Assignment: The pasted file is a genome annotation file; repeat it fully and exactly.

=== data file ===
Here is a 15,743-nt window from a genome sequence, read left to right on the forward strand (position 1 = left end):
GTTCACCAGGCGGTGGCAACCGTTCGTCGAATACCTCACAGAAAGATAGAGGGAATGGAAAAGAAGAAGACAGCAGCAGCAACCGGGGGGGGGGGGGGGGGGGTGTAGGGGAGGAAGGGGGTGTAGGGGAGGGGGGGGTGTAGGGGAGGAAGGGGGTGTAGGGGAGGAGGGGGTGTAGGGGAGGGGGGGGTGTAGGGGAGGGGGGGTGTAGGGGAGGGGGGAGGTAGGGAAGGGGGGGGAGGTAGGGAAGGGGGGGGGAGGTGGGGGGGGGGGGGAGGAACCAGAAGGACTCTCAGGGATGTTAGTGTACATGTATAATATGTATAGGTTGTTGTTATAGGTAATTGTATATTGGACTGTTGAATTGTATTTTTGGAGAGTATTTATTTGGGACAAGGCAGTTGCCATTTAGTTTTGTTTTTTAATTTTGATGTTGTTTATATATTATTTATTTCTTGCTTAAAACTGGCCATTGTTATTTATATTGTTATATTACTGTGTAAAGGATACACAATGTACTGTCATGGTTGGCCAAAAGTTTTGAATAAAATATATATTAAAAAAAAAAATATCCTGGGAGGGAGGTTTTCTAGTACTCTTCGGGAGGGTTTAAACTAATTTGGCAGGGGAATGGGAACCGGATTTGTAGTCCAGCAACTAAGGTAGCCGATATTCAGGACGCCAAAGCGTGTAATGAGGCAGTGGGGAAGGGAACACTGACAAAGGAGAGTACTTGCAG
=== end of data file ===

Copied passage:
Here is a 15,743-nt window from a genome sequence, read left to right on the forward strand (position 1 = left end):
GTTCACCAGGCGGTGGCAACCGTTCGTCGAATACCTCACAGAAAGATAGAGGGAATGGAAAAGAAGAAGACAGCAGCAGCAACCGGGGGGGGGGGGGGGGGGGTGTAGGGGAGGAAGGGGGTGTAGGGGAGGGGGGGGTGTAGGGGAGGAAGGGGGTGTAGGGGAGGAGGGGGTGTAGGGGAGGGGGGGGTGTAGGGGAGGGGGGGTGTAGGGGAGGGGGGAGGTAGGGAAGGGGGGGGAGGTAGGGAAGGGGGGGGGAGGTGGGGGGGGGGGGGAGGAACCAGAAGGACTCTCAGGGATGTTAGTGTACATGTATAATATGTATAGGTTGTTGTTATAGGTAATTGTATATTGGACTGTTGAATTGTATTTTTGGAGAGTATTTATTTGGGACAAGGCAGTTGCCATTTAGTTTTGTTTTTTAATTTTGATGTTGTTTATATATTATTTATTTCTTGCTTAAAACTGGCCATTGTTATTTATATTGTTATATTACTGTGTAAAGGATACACAATGTACTGTCATGGTTGGCCAAAAGTTTTGAATAAAATATATATTAAAAAAAAAAATATCCTGGGAGGGAGGTTTTCTAGTACTCTTCGGGAGGGTTTAAACTAATTTGGCAGGGGAATGGGAACCGGATTTGTAGTCCAGCAACTAAGGTAGCCGATATTCAGGACGCCAAAGCGTGTAATGAGGCAGTGGGGAAGGGAACACTGACAAAGGAGAGTACTTGCAG